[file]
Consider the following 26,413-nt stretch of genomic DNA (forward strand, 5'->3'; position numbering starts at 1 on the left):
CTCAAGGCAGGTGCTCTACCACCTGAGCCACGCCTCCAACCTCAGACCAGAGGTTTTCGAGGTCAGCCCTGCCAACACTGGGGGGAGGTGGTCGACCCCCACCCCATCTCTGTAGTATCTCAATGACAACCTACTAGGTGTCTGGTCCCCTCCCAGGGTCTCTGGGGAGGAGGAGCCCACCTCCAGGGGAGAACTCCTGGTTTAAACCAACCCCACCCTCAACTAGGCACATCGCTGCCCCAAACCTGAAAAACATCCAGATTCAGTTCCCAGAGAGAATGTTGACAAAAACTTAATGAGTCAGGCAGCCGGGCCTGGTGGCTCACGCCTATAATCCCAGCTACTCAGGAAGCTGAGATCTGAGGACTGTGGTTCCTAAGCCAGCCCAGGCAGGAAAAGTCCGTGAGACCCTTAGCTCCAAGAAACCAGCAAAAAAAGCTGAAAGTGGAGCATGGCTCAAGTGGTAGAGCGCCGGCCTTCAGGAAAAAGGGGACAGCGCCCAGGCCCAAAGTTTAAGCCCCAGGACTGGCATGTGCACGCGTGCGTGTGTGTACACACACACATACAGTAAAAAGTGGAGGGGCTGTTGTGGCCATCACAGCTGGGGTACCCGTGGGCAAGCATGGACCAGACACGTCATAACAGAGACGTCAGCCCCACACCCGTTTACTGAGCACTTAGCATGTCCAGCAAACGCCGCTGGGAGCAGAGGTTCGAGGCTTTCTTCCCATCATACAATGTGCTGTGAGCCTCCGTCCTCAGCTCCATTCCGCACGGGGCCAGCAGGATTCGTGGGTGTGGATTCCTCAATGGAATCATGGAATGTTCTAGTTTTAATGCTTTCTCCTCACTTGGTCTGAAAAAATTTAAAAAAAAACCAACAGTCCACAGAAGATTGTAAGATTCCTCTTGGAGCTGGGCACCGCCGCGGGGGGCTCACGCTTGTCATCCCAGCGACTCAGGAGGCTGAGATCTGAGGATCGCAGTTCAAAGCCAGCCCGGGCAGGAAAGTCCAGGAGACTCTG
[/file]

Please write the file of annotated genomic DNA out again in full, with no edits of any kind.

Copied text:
Consider the following 26,413-nt stretch of genomic DNA (forward strand, 5'->3'; position numbering starts at 1 on the left):
CTCAAGGCAGGTGCTCTACCACCTGAGCCACGCCTCCAACCTCAGACCAGAGGTTTTCGAGGTCAGCCCTGCCAACACTGGGGGGAGGTGGTCGACCCCCACCCCATCTCTGTAGTATCTCAATGACAACCTACTAGGTGTCTGGTCCCCTCCCAGGGTCTCTGGGGAGGAGGAGCCCACCTCCAGGGGAGAACTCCTGGTTTAAACCAACCCCACCCTCAACTAGGCACATCGCTGCCCCAAACCTGAAAAACATCCAGATTCAGTTCCCAGAGAGAATGTTGACAAAAACTTAATGAGTCAGGCAGCCGGGCCTGGTGGCTCACGCCTATAATCCCAGCTACTCAGGAAGCTGAGATCTGAGGACTGTGGTTCCTAAGCCAGCCCAGGCAGGAAAAGTCCGTGAGACCCTTAGCTCCAAGAAACCAGCAAAAAAAGCTGAAAGTGGAGCATGGCTCAAGTGGTAGAGCGCCGGCCTTCAGGAAAAAGGGGACAGCGCCCAGGCCCAAAGTTTAAGCCCCAGGACTGGCATGTGCACGCGTGCGTGTGTGTACACACACACATACAGTAAAAAGTGGAGGGGCTGTTGTGGCCATCACAGCTGGGGTACCCGTGGGCAAGCATGGACCAGACACGTCATAACAGAGACGTCAGCCCCACACCCGTTTACTGAGCACTTAGCATGTCCAGCAAACGCCGCTGGGAGCAGAGGTTCGAGGCTTTCTTCCCATCATACAATGTGCTGTGAGCCTCCGTCCTCAGCTCCATTCCGCACGGGGCCAGCAGGATTCGTGGGTGTGGATTCCTCAATGGAATCATGGAATGTTCTAGTTTTAATGCTTTCTCCTCACTTGGTCTGAAAAAATTTAAAAAAAAACCAACAGTCCACAGAAGATTGTAAGATTCCTCTTGGAGCTGGGCACCGCCGCGGGGGGCTCACGCTTGTCATCCCAGCGACTCAGGAGGCTGAGATCTGAGGATCGCAGTTCAAAGCCAGCCCGGGCAGGAAAGTCCAGGAGACTCTG